Brycheiniog Kingdom in mid Wales

Brycheiniog was an independent kingdom in South Wales in the Early Middle Ages. It often acted as a buffer state between England to the east and the powerful south Welsh kingdom of Deheubarth to the west. It was conquered and pacified by the Normans between 1088 and 1095, though it remained Welsh in character. It was transformed into the Lordship of Brecknock and later formed the southern and larger part of the historic county of Brecknockshire. To its south was the Kingdom of Morgannwg.

Dinefwr Castle Grade I listed building in Llandeilo.

Dinefwr Castle is a Welsh castle overlooking the River Tywi near the town of Llandeilo, Carmarthenshire, Wales. It lies on a ridge on the northern bank of the Tywi, with a steep drop of one hundred feet to the river. Dinefwr was the chief seat of the Kingdom of Deheubarth. The castle is a Grade I listed building.

This article is about the particular significance of the century 1101 - 1200 to Wales and its people.

This article is about the particular significance of the century 1001 - 1100 to Wales and its people.

Wales in the Middle Ages period of history

Wales in the Middle Ages covers the history of the region that is now called Wales, from the departure of the Romans in the early fifth century, until the annexation of Wales into the Kingdom of England in the early sixteenth century.

This article is about the particular significance of the century 901 - 1000 to Wales and its people.

History of Gwynedd during the High Middle Ages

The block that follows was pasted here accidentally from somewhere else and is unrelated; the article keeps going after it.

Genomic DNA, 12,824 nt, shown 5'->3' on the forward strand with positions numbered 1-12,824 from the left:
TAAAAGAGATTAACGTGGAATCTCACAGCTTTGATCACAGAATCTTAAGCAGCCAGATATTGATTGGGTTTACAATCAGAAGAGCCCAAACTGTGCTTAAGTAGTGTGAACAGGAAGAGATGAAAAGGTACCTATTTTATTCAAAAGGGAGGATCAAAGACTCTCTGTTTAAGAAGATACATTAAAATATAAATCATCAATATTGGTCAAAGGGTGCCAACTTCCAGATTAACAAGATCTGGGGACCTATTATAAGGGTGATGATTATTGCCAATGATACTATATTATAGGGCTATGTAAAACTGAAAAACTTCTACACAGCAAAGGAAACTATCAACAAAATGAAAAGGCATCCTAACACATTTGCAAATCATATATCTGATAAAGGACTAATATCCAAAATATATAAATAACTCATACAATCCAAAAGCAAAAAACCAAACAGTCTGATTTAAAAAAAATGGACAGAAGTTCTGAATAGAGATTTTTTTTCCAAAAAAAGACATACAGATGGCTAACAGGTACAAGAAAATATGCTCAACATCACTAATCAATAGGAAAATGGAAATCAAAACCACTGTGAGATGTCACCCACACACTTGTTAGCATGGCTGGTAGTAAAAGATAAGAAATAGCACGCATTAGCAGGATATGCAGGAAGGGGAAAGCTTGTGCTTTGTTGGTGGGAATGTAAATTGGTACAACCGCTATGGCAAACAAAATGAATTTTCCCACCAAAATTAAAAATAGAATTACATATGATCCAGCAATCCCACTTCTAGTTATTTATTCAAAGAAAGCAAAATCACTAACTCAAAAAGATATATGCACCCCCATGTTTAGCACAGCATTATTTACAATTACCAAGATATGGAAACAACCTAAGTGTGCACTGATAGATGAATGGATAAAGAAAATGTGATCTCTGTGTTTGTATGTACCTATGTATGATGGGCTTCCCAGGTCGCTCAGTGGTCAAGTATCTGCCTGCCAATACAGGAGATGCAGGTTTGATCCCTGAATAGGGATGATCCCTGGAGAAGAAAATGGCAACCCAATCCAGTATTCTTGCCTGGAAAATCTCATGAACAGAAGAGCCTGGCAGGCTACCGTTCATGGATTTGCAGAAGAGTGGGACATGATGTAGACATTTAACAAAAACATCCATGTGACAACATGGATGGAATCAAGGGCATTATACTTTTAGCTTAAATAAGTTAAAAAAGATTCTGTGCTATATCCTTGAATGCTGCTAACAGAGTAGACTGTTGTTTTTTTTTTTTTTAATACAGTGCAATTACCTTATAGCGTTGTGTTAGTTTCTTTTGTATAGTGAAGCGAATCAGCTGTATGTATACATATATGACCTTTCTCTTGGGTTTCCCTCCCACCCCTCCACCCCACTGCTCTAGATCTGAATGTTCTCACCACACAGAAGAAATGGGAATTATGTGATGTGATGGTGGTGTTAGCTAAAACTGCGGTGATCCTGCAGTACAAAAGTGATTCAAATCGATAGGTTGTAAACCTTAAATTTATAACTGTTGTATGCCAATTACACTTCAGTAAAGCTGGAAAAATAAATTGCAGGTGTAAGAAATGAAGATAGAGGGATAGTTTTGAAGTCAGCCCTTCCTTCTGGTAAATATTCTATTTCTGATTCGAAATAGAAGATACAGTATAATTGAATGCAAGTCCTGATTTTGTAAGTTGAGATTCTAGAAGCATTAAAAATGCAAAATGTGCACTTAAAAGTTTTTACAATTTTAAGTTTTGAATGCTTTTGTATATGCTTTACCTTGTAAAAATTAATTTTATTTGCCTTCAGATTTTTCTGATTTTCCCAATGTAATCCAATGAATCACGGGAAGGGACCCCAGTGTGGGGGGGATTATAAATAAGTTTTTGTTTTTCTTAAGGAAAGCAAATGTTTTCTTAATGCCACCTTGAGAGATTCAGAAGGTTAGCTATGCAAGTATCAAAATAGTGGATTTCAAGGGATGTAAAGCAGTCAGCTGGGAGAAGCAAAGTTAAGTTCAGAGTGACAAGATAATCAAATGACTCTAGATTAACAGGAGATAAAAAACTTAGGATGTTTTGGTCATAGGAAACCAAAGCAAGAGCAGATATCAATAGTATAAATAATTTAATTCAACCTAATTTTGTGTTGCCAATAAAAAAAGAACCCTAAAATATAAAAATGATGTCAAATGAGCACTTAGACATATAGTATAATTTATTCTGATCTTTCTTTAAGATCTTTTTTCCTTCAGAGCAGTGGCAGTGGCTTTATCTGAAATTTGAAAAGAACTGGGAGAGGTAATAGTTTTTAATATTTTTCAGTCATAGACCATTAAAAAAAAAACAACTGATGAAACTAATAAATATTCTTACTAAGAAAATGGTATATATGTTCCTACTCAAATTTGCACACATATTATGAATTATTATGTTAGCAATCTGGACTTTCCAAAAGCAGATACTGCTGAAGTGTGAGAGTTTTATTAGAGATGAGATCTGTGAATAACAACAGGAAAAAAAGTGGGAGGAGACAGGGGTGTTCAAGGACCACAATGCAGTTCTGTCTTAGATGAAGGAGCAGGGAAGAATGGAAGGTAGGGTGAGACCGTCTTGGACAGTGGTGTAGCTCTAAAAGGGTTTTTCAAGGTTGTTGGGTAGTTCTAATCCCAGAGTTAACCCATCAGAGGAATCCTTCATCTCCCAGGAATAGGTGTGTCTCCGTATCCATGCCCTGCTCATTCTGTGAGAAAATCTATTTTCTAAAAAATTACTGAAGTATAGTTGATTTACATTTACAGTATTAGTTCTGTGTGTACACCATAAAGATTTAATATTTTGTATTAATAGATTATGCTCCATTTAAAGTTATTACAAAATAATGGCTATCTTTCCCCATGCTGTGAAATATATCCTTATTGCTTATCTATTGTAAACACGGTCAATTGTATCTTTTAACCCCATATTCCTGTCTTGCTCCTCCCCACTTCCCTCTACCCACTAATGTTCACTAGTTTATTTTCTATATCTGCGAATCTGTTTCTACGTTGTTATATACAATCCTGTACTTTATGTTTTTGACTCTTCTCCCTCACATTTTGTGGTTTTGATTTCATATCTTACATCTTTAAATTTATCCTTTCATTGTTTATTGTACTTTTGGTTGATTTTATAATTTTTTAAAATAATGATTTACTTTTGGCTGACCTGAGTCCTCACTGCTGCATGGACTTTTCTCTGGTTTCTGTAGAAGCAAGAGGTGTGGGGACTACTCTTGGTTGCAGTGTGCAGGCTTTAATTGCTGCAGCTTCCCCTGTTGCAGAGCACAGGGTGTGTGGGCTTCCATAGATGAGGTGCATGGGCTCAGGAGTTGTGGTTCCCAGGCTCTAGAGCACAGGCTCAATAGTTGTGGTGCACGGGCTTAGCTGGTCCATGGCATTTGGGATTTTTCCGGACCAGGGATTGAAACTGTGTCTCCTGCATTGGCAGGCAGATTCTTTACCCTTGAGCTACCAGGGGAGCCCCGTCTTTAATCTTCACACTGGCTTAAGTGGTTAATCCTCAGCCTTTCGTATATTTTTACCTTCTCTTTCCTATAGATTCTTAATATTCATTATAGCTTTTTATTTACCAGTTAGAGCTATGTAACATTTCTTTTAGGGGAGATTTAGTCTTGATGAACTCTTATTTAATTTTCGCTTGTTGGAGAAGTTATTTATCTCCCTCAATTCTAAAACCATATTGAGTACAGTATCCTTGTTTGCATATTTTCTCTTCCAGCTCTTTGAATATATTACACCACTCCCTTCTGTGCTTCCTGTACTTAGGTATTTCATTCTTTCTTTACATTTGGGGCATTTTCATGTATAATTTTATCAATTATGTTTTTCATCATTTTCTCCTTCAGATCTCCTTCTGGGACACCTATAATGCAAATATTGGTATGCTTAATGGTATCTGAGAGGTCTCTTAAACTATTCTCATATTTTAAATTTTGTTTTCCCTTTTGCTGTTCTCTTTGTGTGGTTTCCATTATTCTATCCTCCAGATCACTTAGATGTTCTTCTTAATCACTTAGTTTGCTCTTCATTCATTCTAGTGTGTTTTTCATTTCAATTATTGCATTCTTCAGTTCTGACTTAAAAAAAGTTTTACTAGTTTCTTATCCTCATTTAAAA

The history of Gwynedd in the High Middle Ages is a period in the History of Wales spanning the 11th through the 13th centuries. Gwynedd, located in the north of Wales, eventually became the most dominant of Welsh principalities during this period. Distinctive achievements in Gwynedd include further development of Medieval Welsh literature, particularly poets known as the Beirdd y Tywysogion associated with the court of Gwynedd; the reformation of bardic schools; and the continued development of Cyfraith Hywel. All three of these further contributed to the development of a Welsh national identity in the face of Anglo-Norman encroachment of Wales.

The House of Aberffraw is a historiographical and genealogical term historians use to illustrate the clear line of succession from Rhodri the Great of Wales through his eldest son Anarawd.

The House of Mathrafal began as a cadet branch of the House of Dinefwr, taking their name from Mathrafal Castle, their principal seat and effective capital. Although their fortunes rose and fell over the generations, they are primarily remembered as kings of Powys in central Wales.

References

  1. Wade-Evans, Arthur. Welsh Medieval Law . Oxford Univ., 1909. Accessed 1 Feb 2013.
  2. Bradley, A.G. Owen Glyndwr and the Last Struggle for Welsh Independence . G.P. Putnam's Sons (New York), 1901. Accessed 1 Feb 2013.
  3. Jenkins, John. Poetry of Wales Archived 2008-06-07 at the Wayback Machine.. Houlston & Sons (London), 1873. Accessed 1 Feb 2013.
  4. The orientation of Medieval maps and geographical thinking was towards the east. Facing east, north was thus on the "left-hand" side and south on the right.
  5. Ellis, Thos. P. Welsh Tribal Law & Custom in the Middle Ages , Vol. I, iii, §3. 1926. Accessed 1 February 2013.
  6. Wade-Evans, Arthur. Welsh Medieval Laws . Oxford Uni., 1909. Accessed 31 January 2013.
  7. Williams, Jane. A History of Wales . Cambridge University Press, 2010. Accessed 1 February 2013.

Coordinates: 53°14′00″N4°01′00″W / 53.2333°N 4.0166°W / 53.2333; -4.0166